When we were rough-housing as kids, my mother used tell us we sounded like a herd of elephants. I doubt she realized the compliment. The eles (pronounced Ellie) we encountered were quiet, regal and stately. They stand and sway a bit. Make an occasional “whoof” of air, a twitch of the tail or one of their enormous, almost translucent ears, which act as a cooling system. When they walk, it’s with a slow grace, though they can run at a good clip when necessary.
Our first encounter, however, wasn’t all that quiet. Our jeep inadvertently separated two halves of a migrating herd and one young fellow took exception to this state of affairs and headed toward us, trumpeting away. Fortunately, the matriarch put an end to that nonsense and the herd moved on, leaving me a little shaken.
Which meant, when our driver pulled into the middle of an elephant herd half an hour later and shut off the engine, I was a bit apprehensive. At 10 paces, these animals are very, very big. There were a few looks from the young males, a few feints, but it didn’t take long to realize no one was paying much attention to us and these quiet times just watching the elephants are one of my best memories of Chobe.
During the day, the eles (pronounced Ellie) travel inland considerable distances to find food, then in the evening, back to the river to drink and bathe. The elephants we spent time with were mostly breeding herds made up of females, immature males and babies. They have a matriarchal society and the babies are cared for by mothers, aunts, and older siblings. When we were there, there were dozens of babies from very tiny to half grown. The rule of thumb is if the baby ele can stand under the back end of mom, its under six months old. If it can stand under the front end of mom, its under a year. When the young males get old enough to notice the females, they are sent packing, and we would encounter solitary males now and again, or small packs of two or three.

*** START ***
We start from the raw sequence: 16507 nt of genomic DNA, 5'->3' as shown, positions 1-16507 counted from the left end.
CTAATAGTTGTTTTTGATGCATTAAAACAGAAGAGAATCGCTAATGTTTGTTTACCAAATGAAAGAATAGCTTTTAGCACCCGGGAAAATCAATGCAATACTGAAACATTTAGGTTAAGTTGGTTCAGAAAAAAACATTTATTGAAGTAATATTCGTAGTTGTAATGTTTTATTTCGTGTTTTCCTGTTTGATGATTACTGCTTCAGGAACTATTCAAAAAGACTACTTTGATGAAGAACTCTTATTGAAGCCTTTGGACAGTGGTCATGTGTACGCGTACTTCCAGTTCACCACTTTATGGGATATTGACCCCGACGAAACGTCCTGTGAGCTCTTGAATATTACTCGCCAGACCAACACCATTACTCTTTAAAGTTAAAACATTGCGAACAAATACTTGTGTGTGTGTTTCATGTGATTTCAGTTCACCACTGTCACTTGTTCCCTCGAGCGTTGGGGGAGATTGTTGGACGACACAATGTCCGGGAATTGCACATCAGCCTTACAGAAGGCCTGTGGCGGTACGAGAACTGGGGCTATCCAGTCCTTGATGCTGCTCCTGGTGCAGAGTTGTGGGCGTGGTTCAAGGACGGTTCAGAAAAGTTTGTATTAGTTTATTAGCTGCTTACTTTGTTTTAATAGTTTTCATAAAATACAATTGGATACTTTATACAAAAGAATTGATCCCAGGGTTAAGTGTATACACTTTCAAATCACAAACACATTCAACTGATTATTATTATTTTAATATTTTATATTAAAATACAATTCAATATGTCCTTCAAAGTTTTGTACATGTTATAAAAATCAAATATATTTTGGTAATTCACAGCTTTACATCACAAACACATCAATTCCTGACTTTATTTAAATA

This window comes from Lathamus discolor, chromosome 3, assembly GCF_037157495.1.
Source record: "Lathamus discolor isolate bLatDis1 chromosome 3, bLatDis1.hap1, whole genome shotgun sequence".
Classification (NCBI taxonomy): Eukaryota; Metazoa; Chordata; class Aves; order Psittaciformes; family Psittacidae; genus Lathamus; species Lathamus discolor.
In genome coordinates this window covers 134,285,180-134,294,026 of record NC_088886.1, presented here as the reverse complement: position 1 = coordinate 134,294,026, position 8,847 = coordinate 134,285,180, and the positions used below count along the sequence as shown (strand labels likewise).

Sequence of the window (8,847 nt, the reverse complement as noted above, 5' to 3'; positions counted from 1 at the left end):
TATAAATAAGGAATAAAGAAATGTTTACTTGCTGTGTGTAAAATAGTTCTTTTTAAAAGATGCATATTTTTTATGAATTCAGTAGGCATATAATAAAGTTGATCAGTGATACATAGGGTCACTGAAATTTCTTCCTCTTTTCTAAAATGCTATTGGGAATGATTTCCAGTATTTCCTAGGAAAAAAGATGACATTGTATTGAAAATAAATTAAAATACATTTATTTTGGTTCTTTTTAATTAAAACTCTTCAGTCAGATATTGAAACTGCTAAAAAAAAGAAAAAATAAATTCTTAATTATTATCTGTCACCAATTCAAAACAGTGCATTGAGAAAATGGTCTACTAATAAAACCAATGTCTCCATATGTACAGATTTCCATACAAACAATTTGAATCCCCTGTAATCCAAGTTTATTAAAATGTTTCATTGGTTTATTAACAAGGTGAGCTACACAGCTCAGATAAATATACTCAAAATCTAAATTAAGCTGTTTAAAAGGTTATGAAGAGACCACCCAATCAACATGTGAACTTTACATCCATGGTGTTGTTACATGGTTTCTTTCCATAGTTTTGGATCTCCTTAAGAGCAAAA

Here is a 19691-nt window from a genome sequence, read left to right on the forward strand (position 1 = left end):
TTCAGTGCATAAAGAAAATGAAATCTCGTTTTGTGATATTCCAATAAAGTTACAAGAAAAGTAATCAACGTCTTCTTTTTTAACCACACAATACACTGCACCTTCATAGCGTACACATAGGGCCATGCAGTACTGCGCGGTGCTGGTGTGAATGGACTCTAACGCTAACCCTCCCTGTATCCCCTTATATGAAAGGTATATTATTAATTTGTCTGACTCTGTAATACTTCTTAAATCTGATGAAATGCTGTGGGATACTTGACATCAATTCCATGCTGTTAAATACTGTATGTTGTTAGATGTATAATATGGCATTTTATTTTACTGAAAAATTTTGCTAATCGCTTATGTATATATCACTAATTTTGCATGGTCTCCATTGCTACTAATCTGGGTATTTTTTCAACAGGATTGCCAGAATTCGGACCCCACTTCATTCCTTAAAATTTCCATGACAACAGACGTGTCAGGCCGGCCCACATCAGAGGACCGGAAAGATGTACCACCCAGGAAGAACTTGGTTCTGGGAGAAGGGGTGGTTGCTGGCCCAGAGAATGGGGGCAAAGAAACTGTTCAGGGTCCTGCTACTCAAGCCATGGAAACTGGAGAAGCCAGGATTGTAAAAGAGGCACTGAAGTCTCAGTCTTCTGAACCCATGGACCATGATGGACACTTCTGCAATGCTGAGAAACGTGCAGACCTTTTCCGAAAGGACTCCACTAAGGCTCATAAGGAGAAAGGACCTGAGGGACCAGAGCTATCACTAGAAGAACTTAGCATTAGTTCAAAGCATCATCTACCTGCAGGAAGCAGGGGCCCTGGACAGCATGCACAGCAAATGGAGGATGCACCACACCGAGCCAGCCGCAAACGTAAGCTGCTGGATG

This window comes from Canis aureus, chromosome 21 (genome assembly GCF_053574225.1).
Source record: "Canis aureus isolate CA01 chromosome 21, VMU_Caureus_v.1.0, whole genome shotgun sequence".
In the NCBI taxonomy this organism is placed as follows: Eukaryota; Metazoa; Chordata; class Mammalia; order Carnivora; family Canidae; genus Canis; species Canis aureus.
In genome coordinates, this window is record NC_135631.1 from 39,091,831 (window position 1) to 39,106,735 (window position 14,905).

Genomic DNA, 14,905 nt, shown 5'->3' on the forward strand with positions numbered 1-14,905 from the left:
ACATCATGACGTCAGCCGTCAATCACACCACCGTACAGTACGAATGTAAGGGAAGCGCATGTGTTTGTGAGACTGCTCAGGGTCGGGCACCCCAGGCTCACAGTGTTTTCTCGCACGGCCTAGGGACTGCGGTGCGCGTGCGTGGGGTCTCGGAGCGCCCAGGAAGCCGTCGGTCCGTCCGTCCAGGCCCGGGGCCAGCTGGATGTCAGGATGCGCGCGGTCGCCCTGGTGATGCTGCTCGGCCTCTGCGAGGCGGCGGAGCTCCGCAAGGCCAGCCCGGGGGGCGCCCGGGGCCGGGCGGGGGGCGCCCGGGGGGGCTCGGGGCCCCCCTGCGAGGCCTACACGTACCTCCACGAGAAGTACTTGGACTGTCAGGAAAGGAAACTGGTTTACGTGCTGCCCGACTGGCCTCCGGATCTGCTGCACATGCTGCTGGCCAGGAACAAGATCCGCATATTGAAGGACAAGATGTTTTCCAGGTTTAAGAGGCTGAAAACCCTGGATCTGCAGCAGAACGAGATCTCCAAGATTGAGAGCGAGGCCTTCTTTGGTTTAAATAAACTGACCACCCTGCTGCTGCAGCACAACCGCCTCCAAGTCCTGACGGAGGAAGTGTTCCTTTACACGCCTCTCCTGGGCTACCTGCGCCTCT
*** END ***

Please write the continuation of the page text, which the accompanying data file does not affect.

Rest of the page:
The most noticeable feature of the herd is the affection. The older females let the little ones lean against a leg or a trunk, or they will reach out a trunk to touch them now and again. They are also incredibly protective, and at the first whiff of danger, the older eles they would surround the babies until you couldn’t even tell they were there.
The youngsters, on the other hand, are mischievous and just love to play. You’d think that something that weights several hundred pounds a birth wouldn’t be quite so playful, but these little kids liked to romp, splash in the water, roll in the dirt. During one afternoon drive, we watched three little ones wrestle in the dirt, having almost as much fun as we were.
The eles would linger on the beach, wading in the water, drinking, spraying their bodies with water, or just resting; then, as the sun began to set, there would be some unheard and unseen (to us) signal from the matriarch, they would head into the water at their slow pace. All you’d hear would be the slosh of water as they waded to one of the islands to graze. Now and again, you’d hear the deep, low growl they use to communicate, and I was told it could be heard up to 20 miles.
As the sky reddened, we would pull a Zambezi (local beer) out of the cooler and settle back to watch the animals silhouetted against the African sunset before heading back to the lodge.